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Stranger of Paradise: Final Fantasy Origin Review

Final Fantasy Origin Review

Starting off our Stranger of Paradise: Final Fantasy Origin review, it’s worth noting the franchise has been very unique due to the fact that the IP has been attached to many different kinds of video games. Despite being one of the godfathers of the JRPG genre, Final Fantasy has been a fighting game, a 3rd-person shooter, and now a character action game.

Developed by Team Ninja, Stranger of Paradise is a unique entry into the ever-expanding franchise. This Nioh-lite title combines the fun, action packed combat that Team Ninja is known for with the memorable characters and designs of Final Fantasy.

When I took up the mantle of doing our Final Fantasy Origin review, it was a perfect time because I had just finished the Final Fantasy Pixel Remaster and was knee-deep in the series lore, and needed more. I wanted to get my hands on Stranger of Paradise: Final Fantasy Origin to see what a new developer would be able to accomplish with the IP and to allow Team Ninja to wash off some of the wasted potential from Final Fantasy Dissidia NT.

Stranger of Paradise: Final Fantasy Origin
Publisher: Square Enix
Developer: Team Ninja
Platform: Windows PC, Xbox One (Reviewed), Xbox Series X|S, PlayStation 4, PlayStation 5
Release Date: March 18th, 2022
Players: 1
Price: $59.99

Giving Team Ninja the reins on this action game was a good choice. After the success of Nioh and its sequel, Team Ninja has worked hard to reclaim its place amongst the Kings of action games. Stranger of Paradise is a more accessible version of Nioh, supported by the Final Fantasy job system.

In the beginning of the game, Jack will start with a handful of jobs to choose from and has to level up to unlock new advanced jobs along the way. Each of these jobs use unique weapons and skills to help turn the tide of battle against your enemies.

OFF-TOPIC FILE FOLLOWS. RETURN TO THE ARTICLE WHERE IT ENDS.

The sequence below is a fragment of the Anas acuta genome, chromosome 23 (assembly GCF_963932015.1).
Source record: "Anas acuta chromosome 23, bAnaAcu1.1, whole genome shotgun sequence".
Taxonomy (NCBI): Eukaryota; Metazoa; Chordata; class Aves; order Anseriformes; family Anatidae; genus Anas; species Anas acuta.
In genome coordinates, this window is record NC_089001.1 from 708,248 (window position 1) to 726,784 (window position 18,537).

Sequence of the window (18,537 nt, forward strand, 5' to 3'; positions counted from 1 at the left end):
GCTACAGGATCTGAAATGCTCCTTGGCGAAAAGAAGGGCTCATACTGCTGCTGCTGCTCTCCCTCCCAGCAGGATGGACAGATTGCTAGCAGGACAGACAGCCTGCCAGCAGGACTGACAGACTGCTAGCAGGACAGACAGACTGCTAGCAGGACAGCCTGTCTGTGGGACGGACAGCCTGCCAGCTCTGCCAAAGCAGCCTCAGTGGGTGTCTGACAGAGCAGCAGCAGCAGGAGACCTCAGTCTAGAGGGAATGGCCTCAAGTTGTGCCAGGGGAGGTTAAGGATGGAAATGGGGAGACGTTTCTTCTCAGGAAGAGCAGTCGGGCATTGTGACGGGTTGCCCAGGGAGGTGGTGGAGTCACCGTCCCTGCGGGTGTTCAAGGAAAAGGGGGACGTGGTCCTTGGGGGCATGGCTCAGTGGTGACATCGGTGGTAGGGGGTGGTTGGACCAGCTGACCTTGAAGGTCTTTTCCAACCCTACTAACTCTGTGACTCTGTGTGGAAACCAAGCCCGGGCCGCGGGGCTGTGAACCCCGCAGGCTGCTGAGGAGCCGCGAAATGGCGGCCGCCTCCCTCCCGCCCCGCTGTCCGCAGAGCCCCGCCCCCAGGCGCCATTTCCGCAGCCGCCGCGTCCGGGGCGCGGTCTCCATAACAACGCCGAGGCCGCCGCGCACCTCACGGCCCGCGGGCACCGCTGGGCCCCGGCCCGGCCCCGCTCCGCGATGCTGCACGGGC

As for me, when doing our Final Fantasy Origin review I leveled up Warrior and Berserker and never looked back. As you level up your jobs, you can unlock new abilities, stat increases, and combo attacks which can be equipped onto almost any job. This makes it even more important to unlock and level as many jobs as you can.

The combat in Final Fantasy Origin revolves around two bars that you must try to focus on, the health bar and the stagger bar. When an enemy’s stagger bar is completely broken, you can execute the enemy to get more experience for your job. When you are fighting a boss, your primary means of beating them is knocking out their stagger meter, which can range from easy to nearly impossible.

You also have three primary ways of mitigating damage: block, dodge, and mana block. If you use your mana block to parry enemy attacks, you will build up your mana bar allowing for you to use more devastating attacks against your foes. You can also use the bar to catch certain enemy attacks and be able to use them against your enemies.

Perhaps my biggest complaint in Stranger of Paradise: Final Fantasy Origin is your team’s AI as you play through the game in singleplayer. Your partners are borderline useless and will only serve to be cushions for a boss to beat on while you try to recover.

Doing our Final Fantasy Origin review, it became clear the game is a weird fanfiction style retelling of the first Final Fantasy game. But the problem with retelling the story of Final Fantasy 1 is that the game did not have much of a story to begin with.

Therefore, it does not have much to retell, so Team Ninja barely attempts to try. In fact, one of my favorite early cutscenes in the game, just after the defeat of Garland, cuts back to our cast talking to the King, only to pick up right as Jed is saying something along the lines of “….and that’s how we got out of that situation.”

Team Ninja did not think it was important to properly introduce our cast of characters or give them a proper moment where they all meet each other and form friendships. Instead, the game opens up with Jack meeting Jed and Ash in an incredibly awkward scene where they just decide to work together to “KILL CHAOS.”

Then, the video cuts to some unknown amount of time into the future to when the game actually takes place. We do not see the three initial protagonists grow together or get to know each other. Team Ninja just decided that was not worth making and skipped it entirely.

As I progressed through our Final Fantasy Origin review, it goes without saying that the best character is Jack. Jack is an enigma, who is somehow so terrible that he comes around to being amazing. All the memes of Jack prior to the game’s release have built up this reputation of Jack being some dork who takes himself way too seriously, and they were right on the money.

Jack is a character I do not care about, I have no compassion for, and, for some reason, I am emotionally attached to seeing him succeed. At the end of the day, I am just happy to see him on screen being Jack, whether it is him tapping his foot because the King talks too slow, or telling a Dark Elf that he wants to skip the cutscene dialogue, Jack is truly one of a kind.